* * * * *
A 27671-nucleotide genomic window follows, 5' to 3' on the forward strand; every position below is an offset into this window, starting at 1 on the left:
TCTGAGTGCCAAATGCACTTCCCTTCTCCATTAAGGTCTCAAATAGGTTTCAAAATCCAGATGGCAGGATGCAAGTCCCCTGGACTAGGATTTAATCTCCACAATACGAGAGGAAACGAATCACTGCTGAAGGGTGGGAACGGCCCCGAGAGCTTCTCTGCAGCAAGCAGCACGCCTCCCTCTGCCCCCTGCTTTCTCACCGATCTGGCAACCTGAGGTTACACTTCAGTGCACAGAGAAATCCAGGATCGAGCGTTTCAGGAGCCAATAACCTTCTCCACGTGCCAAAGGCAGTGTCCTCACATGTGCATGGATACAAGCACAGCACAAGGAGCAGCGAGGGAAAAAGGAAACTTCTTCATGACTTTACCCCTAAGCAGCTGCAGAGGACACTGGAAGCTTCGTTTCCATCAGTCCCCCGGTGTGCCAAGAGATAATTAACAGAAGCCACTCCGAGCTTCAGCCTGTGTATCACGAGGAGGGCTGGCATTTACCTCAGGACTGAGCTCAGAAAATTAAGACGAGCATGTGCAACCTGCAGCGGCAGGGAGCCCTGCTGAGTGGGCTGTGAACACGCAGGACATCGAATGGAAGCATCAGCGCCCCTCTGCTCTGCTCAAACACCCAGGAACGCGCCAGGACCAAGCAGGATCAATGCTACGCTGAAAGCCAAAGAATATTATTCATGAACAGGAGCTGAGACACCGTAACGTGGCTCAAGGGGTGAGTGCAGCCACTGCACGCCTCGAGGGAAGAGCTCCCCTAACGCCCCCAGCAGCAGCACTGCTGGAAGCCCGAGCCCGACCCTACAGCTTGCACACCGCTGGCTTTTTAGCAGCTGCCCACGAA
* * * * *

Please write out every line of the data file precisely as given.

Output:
A 27671-nucleotide genomic window follows, 5' to 3' on the forward strand; every position below is an offset into this window, starting at 1 on the left:
TCTGAGTGCCAAATGCACTTCCCTTCTCCATTAAGGTCTCAAATAGGTTTCAAAATCCAGATGGCAGGATGCAAGTCCCCTGGACTAGGATTTAATCTCCACAATACGAGAGGAAACGAATCACTGCTGAAGGGTGGGAACGGCCCCGAGAGCTTCTCTGCAGCAAGCAGCACGCCTCCCTCTGCCCCCTGCTTTCTCACCGATCTGGCAACCTGAGGTTACACTTCAGTGCACAGAGAAATCCAGGATCGAGCGTTTCAGGAGCCAATAACCTTCTCCACGTGCCAAAGGCAGTGTCCTCACATGTGCATGGATACAAGCACAGCACAAGGAGCAGCGAGGGAAAAAGGAAACTTCTTCATGACTTTACCCCTAAGCAGCTGCAGAGGACACTGGAAGCTTCGTTTCCATCAGTCCCCCGGTGTGCCAAGAGATAATTAACAGAAGCCACTCCGAGCTTCAGCCTGTGTATCACGAGGAGGGCTGGCATTTACCTCAGGACTGAGCTCAGAAAATTAAGACGAGCATGTGCAACCTGCAGCGGCAGGGAGCCCTGCTGAGTGGGCTGTGAACACGCAGGACATCGAATGGAAGCATCAGCGCCCCTCTGCTCTGCTCAAACACCCAGGAACGCGCCAGGACCAAGCAGGATCAATGCTACGCTGAAAGCCAAAGAATATTATTCATGAACAGGAGCTGAGACACCGTAACGTGGCTCAAGGGGTGAGTGCAGCCACTGCACGCCTCGAGGGAAGAGCTCCCCTAACGCCCCCAGCAGCAGCACTGCTGGAAGCCCGAGCCCGACCCTACAGCTTGCACACCGCTGGCTTTTTAGCAGCTGCCCACGAA